Oulu University Hospital in northern Finland is bringing MRI to patients in extremely remote areas just south of the Arctic Circle
Jack Frost will surely nip at the nose of anyone brave enough to stay outside the Oulu University Hospital in northern Finland on this freezing cold winter morning. It is -4F˚ (-21C˚), but that is nothing unusual here, only 100 miles south of the Arctic Circle. Something much more interesting is standing in front of the hospital: a brand-new, shiny trailer with “Mobile MRI” printed on the side in big letters. Inside it is cozy and warm, the lights are bright, and a lively discussion is in full swing. Tuija Mäkelä, MR applications specialist at GE Healthcare, is busy training the personnel of this newly acquired mobile MRI trailer. Teija Vikki and Jaana Jutila of Oulaskangas hospital are learning how to use the equipment system and to perform MRI studies on test patients.
Bordering the Baltic Sea, Gulf of Bothnia, and Gulf of Finland, as well as Sweden, Norway, and Russia, Finland is the northernmost country of the European Union. The Finnish healthcare system is often considered one of the best in the world. In the Global Burden of Disease study, published by medical journal The Lancet in 2018, hundreds of researchers from around the world closely examined and compared topics like disease statistics, mortality rates, risk factors, and health issues in 188 countries. The quality and equality of health care services in Finland were rated among the best in the world.
However, the northern parts of the country are sparsely populated, and cities are far apart, which can make access to specialist healthcare challenging. Oulu University hospital serves an area that accounts for over half of Finland and is home to more than 740,000 people. To be able to guarantee high-quality diagnostic imaging for patients living in remote regions and outside of large cities, the northernmost university hospital in the European Union needed to think outside of the box. Or, in fact, outside of the hospital: the solution the hospital came up with is ‘MRI on wheels’, a truck equipped with an MRI machine.
“We wanted to serve our customers near their homes,” says Professor Jaakko Niinimäki, Chief Radiologist at the Oulu University Hospital. “With the mobile MRI, patients of the university hospital can be examined with appropriate equipment while avoiding unnecessary travel”, Professor Niinimäki points out.
The new mobile MRI is the second one the hospital has acquired – the first one has served patients for 11 years already. The concept works so well that the hospital wanted another one. The new mobile MRI serves patients mainly in the small towns of Oulaskangas and Raahe, within about one hundred miles radius of Oulu.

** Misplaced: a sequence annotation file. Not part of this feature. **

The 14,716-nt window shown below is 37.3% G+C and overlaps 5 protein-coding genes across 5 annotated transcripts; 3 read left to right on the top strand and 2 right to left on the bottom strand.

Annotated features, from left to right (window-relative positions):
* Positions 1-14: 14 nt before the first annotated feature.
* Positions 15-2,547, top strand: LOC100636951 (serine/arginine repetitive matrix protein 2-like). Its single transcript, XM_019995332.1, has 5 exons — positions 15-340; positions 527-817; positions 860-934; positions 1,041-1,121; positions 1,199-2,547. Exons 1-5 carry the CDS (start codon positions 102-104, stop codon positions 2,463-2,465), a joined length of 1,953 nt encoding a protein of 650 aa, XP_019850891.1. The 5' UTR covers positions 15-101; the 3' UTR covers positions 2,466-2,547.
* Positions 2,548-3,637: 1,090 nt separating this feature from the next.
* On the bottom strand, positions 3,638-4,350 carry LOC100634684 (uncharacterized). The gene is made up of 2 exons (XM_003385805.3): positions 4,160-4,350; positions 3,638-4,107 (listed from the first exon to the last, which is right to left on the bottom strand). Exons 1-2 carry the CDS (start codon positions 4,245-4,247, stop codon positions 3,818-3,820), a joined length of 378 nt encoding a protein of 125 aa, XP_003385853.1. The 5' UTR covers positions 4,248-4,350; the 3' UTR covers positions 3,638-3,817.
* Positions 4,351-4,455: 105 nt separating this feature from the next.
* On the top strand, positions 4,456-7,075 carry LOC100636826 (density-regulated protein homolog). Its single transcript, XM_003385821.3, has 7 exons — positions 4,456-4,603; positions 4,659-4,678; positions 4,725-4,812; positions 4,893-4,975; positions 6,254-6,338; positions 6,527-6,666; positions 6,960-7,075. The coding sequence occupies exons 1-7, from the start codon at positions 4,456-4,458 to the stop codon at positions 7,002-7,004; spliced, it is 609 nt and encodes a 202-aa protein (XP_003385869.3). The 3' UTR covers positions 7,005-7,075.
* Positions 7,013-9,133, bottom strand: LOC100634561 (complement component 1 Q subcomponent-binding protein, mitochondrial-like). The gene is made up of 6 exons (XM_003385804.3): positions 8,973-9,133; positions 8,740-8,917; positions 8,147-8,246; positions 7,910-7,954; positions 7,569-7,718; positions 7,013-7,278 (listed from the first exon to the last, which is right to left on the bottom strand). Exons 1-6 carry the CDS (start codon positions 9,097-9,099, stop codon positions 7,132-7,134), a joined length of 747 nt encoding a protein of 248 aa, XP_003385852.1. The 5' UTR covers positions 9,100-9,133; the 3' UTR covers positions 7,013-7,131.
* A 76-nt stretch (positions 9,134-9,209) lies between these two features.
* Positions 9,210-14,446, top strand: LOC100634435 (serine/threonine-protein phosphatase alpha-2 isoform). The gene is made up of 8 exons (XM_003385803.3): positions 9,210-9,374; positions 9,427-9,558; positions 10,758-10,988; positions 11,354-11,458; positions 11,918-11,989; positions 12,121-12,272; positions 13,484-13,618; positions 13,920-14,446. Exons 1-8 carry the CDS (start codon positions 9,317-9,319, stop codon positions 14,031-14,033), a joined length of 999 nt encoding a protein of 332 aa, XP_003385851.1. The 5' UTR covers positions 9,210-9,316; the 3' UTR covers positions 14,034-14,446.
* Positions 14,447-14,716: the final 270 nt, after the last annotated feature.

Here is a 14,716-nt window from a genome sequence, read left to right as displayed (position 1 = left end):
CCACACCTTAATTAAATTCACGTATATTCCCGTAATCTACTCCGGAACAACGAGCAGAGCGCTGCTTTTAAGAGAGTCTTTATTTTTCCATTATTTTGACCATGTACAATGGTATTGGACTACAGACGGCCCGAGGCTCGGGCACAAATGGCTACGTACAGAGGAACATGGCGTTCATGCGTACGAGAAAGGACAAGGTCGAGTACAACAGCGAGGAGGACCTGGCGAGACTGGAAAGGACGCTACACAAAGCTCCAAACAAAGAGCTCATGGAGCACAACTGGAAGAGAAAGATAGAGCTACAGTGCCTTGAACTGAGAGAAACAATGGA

The name of the MRI truck, Terhi, was coined by service leader Jyrki Tarkiainen who works in the hospital technology department. He hoped that the Mobile MRI, a.k.a Terhi, would be just as devoted to its patients as the role model for the project, Terhi Nevala. Nevala is a senior physician and radiologist who had an active role in the mobile MRI project.
The Nordic weather conditions are a challenge the mobile MRI has to manage. The system needs to function flawlessly on extremely cold days, despite heavy snowfall, or during heatwaves like the one which swept across Northern Europe in the summer of 2018. The truck itself is manufactured in the Netherlands by Mobile Medical Imaging expert Lamboo Mobile Medical. This unit is equipped with a special “Lapland” package. The walls, floors, and doors are all heated and the mobile unit as well as the MRI system itself are very well insulated, and there are several options to choose from based on the outside temperature.
”There are certain challenges and aspects to consider when a sensitive MRI system is installed into a mobile unit,” says Roope Salonen, MR Field Engineer at GE Healthcare. The system is constantly on the road and susceptible to fluttering and shaking. “Changes in temperature and weather conditions also need to be considered during installation, scanning, and system maintenance,” Salonen points out.
Besides the technical requirements, a lot of attention has been paid to the patient experience. One of the main factors impacting the patient experience is the MR system itself: SIGNA Voyager 1.5T. This system is designed to maximize productivity and workflow while delivering clinical potential and patient comfort. The 70cm wide bore feels spacious, and even though MR scanning makes some noise, the SilentScan technology reduces it without compromising image quality. For the scan, the patient is handed headphones and encouraged to listen to their favorite songs while the machine does its work.
Teija Vikki and Jaana Jutila from Oulaskangas hospital and Anna-Kaisa Sakko from OYS are attending training to learn how to operate the new MRI system